A champion (from the late Latin campio) is the victor in a challenge, contest or competition. There can be a territorial pyramid of championships, e.g. local, regional / provincial, state, national, continental and world championships, and even further (artificial) divisions at one or more of these levels, as in soccer. Their champions can be accordingly styled, e.g. national champion, world champion.
1 Meaning 2 World champion 3 References 4 External links
Meaning In certain disciplines, there are specific titles for champions, either descriptive, as the baspehlivan in Turkish oil wrestling, yokozuna in Japanese sumo wrestling; or copied from real life, such as the koning and keizer ('king' and 'emperor') in traditional archery competitions (not just national, also at lower levels) in the Low Countries.
Final Day of the 2009 season, Fitzroy celebrate their first championship in nine years.
In a broader sense, nearly any sort of competition can be considered a
championship, and the winner of it a champion. Thus, there are
championships for many non-sporting competitions such as spelling bees
or wargames. In this context, it is used as a noun.
It is also possible to champion a cause. In an ideological sense,
encompassing religion, a champion may be an evangelist, a visionary
advocate who clears the field for the triumph of the idea. Or the
champion may merely make a strong case for a new corporate division to
a resistant board of directors. Such a champion may take on
responsibility for publicizing the project and garnering funding. But
in this case he or she is beyond a simple promoter. The word is thus
used as a verb.
In economic policy, a national champion is a large company that is
dominant in its field and favored by the government of the country in
which it is based in the belief that it will be in that country's
interests if the company is successful in foreign markets. The
practice is controversial, and economists mostly don't believe it's
beneficial, but it has long been used in
Cambridge Spinners celebrate their back to back championship in 2016.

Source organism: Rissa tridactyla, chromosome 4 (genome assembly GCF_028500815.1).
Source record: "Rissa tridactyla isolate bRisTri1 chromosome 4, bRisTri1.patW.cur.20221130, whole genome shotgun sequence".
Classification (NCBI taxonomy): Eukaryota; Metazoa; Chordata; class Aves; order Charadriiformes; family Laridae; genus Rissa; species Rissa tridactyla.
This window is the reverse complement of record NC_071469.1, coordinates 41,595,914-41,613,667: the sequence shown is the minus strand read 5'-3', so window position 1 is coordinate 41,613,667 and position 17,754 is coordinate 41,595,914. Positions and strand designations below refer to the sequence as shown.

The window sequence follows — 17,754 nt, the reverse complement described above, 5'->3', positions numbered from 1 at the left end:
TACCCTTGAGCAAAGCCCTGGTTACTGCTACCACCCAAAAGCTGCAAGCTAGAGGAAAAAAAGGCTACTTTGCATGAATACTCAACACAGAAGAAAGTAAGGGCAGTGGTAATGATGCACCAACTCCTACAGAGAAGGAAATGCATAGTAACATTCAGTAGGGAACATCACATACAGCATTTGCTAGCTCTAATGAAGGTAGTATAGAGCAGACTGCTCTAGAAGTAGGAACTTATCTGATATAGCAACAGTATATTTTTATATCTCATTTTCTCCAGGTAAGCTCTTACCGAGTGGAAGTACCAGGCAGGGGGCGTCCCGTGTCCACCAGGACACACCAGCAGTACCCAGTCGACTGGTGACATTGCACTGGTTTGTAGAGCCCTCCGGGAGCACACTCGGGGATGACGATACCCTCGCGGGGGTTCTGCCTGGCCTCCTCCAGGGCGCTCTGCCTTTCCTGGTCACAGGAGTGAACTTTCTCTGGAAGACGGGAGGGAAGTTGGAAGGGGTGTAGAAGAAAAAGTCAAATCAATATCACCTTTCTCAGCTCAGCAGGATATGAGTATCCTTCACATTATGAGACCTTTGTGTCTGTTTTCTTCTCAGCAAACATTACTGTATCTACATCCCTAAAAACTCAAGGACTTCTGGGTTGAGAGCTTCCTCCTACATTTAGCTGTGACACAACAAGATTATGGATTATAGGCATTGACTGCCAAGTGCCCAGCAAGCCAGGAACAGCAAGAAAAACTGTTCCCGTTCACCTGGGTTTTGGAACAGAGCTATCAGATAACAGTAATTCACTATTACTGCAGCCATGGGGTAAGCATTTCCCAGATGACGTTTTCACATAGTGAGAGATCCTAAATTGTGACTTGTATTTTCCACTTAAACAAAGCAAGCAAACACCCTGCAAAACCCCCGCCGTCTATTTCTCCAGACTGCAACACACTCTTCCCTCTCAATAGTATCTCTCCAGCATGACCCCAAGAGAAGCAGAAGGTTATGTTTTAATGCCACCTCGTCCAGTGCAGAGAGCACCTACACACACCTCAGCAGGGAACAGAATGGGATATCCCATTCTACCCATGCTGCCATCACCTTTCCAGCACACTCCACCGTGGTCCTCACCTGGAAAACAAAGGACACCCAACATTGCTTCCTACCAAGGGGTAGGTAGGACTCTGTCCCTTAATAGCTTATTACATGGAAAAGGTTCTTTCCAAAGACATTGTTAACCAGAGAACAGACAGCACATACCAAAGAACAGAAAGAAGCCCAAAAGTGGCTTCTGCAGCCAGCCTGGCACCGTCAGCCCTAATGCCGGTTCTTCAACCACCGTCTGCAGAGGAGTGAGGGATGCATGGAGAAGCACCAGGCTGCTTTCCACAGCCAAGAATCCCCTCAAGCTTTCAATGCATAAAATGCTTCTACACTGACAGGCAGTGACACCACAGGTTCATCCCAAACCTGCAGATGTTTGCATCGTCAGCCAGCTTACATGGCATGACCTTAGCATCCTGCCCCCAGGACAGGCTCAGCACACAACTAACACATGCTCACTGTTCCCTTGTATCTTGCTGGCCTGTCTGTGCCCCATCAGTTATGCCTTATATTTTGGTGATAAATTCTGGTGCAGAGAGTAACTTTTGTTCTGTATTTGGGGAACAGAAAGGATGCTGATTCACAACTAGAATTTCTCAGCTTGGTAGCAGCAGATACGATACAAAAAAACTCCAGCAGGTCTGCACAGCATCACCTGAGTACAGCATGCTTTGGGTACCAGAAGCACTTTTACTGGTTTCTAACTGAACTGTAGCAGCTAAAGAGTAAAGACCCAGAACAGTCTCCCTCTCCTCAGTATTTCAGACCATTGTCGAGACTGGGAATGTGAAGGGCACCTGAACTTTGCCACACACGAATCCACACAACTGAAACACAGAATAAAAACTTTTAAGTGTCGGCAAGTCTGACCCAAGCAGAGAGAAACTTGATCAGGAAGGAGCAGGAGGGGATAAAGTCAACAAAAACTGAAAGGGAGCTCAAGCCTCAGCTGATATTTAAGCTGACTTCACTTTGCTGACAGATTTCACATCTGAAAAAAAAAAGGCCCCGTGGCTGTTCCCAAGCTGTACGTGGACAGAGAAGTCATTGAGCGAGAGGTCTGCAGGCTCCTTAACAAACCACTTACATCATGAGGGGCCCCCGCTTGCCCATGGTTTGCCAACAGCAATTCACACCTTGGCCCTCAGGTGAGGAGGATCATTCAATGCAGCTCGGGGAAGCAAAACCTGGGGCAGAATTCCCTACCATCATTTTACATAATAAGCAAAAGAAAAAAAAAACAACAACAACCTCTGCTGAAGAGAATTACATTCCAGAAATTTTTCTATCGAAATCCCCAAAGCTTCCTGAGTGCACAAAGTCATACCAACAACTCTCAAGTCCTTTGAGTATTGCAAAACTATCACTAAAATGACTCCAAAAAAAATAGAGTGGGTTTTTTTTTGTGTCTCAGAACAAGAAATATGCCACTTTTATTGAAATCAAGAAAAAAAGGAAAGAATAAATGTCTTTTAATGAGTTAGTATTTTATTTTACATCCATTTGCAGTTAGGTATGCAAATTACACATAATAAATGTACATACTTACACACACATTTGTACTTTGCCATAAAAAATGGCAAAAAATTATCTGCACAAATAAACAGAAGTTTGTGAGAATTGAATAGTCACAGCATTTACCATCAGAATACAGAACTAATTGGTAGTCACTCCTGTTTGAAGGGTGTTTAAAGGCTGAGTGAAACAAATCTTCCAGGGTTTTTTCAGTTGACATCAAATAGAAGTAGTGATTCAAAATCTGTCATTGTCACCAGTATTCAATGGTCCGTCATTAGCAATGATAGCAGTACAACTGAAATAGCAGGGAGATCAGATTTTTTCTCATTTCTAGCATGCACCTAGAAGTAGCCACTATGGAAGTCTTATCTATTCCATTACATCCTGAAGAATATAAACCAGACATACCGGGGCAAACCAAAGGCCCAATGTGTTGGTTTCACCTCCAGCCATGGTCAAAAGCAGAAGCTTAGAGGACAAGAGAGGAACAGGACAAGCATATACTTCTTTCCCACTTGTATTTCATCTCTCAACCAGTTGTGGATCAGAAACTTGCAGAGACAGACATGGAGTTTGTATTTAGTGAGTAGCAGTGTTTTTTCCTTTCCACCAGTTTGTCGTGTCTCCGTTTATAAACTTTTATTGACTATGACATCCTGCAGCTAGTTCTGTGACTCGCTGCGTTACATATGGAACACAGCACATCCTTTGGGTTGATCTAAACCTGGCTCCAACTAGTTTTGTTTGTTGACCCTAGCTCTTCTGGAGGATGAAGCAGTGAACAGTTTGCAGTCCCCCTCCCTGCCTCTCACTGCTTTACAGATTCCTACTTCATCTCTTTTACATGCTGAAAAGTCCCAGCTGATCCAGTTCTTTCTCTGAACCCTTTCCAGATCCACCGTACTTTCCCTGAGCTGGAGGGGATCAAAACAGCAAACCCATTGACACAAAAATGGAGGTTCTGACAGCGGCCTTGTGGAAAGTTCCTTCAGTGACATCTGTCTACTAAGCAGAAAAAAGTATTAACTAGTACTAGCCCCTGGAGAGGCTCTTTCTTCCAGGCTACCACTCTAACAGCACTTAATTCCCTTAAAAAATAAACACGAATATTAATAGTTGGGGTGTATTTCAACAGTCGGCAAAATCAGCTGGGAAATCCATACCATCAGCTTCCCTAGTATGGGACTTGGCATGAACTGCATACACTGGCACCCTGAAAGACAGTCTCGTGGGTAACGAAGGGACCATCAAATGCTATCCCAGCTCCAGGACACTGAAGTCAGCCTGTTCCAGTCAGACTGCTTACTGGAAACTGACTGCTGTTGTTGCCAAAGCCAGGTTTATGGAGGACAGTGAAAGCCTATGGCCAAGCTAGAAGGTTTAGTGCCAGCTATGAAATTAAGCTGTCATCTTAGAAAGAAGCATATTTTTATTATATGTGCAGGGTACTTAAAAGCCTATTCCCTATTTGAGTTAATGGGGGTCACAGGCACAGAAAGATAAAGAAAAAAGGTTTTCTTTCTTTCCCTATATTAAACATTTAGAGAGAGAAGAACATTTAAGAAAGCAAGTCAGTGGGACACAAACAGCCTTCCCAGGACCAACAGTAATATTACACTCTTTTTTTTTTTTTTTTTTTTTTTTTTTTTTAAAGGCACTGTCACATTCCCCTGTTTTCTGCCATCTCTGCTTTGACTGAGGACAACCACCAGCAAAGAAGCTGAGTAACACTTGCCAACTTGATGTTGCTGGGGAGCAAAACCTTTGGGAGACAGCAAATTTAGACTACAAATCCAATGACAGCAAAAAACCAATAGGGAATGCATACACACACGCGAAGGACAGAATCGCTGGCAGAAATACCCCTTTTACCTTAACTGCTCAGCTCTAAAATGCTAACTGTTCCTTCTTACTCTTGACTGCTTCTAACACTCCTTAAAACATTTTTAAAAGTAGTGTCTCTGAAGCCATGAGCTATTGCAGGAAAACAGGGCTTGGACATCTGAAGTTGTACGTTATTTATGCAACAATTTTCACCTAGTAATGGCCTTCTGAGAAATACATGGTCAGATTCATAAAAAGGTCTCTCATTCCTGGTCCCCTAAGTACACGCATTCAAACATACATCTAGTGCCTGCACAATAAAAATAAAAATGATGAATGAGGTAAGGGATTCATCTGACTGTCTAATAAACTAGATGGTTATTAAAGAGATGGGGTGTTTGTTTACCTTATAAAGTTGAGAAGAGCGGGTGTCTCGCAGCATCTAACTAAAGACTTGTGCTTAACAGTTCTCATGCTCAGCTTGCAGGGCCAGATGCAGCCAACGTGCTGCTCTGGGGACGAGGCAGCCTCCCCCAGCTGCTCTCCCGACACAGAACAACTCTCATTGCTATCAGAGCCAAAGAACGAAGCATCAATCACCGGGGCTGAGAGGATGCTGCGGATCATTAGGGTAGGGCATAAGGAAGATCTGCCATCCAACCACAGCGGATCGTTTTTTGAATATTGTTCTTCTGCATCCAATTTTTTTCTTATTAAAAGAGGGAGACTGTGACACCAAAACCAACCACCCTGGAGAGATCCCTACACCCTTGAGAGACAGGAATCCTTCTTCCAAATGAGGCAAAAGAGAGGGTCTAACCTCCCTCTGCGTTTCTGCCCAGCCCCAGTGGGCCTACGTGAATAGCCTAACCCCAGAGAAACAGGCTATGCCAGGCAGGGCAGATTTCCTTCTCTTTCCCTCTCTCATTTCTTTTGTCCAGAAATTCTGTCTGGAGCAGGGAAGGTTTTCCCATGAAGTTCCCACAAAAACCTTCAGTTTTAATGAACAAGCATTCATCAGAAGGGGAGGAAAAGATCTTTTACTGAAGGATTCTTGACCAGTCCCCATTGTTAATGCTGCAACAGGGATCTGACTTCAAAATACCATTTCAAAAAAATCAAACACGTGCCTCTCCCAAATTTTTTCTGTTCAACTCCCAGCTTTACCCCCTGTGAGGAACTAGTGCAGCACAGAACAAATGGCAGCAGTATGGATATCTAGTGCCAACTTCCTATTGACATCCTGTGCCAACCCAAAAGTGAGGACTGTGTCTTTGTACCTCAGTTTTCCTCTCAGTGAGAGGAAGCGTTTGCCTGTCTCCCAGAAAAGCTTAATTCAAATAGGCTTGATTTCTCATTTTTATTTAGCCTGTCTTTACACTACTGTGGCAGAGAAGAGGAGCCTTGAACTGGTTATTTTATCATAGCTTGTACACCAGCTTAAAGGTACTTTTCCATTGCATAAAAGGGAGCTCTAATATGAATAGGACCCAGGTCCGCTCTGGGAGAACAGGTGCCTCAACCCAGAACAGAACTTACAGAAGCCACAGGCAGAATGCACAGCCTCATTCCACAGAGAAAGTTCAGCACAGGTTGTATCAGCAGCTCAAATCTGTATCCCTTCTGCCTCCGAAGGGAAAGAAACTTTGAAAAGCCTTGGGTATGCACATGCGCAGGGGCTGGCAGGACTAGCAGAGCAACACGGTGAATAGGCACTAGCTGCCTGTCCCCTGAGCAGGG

The original meaning of the word partakes of both these senses: in the
Feudal Era, knights were expected to be champions and paragons of both
prowess in combat and of causes, the latter most commonly being either
patriotic, romantic or religious in nature (thus becoming models of
virtue). This reaches its most literal meaning in a trial by combat,
in which each combatant champions the cause of one side of the trial.
A "King's Champion" is appointed for ceremonial purposes at the
coronation of an English Monarch, to defeat any challenger to the
monarch's right to be crowned.
Champion warfare refers to a type of battle, most commonly found in
the epic poetry and myth of ancient history, in which the outcome of
the conflict is determined by single combat, an individual duel
between the best soldiers ("champions") from each opposing army.
^ Blake, Tom; Hodson, Tom; Enrico, Tony (19 September 2005). Championship selling: a blueprint for winning with today's customer. J. Wiley & Sons Canada. p. 2. ISBN 978-0-470-83675-0. Retrieved 28 June 2013. ^ DeVenzio, Dick (1 September 2006). Think Like a Champion: A Guide to Championship Performance for Student-Athletes. BookPros, LLC. p. 265. ISBN 978-1-933538-54-9. Retrieved 28 June 2013. ^ Simon, Hermann (1 January 1996). Hidden Champions: Lessons from 500 of the World's Best Unknown Companies. Harvard Business Press. p. 203. ISBN 978-0-87584-652-1. Retrieved 28 June 2013. ^ Gambordella, Ted (2 February 1998). O.m.a. Obsessive Mental Attitude: The Ultimate Mental Attitude. Dr. Ted Gambordella. p. 98. ISBN 978-1-4404-3940-7. Retrieved 28 June 2013.
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The dictionary definition of champion at Wiktionary "Champion". Encyclopædia Britannica. 5 (11th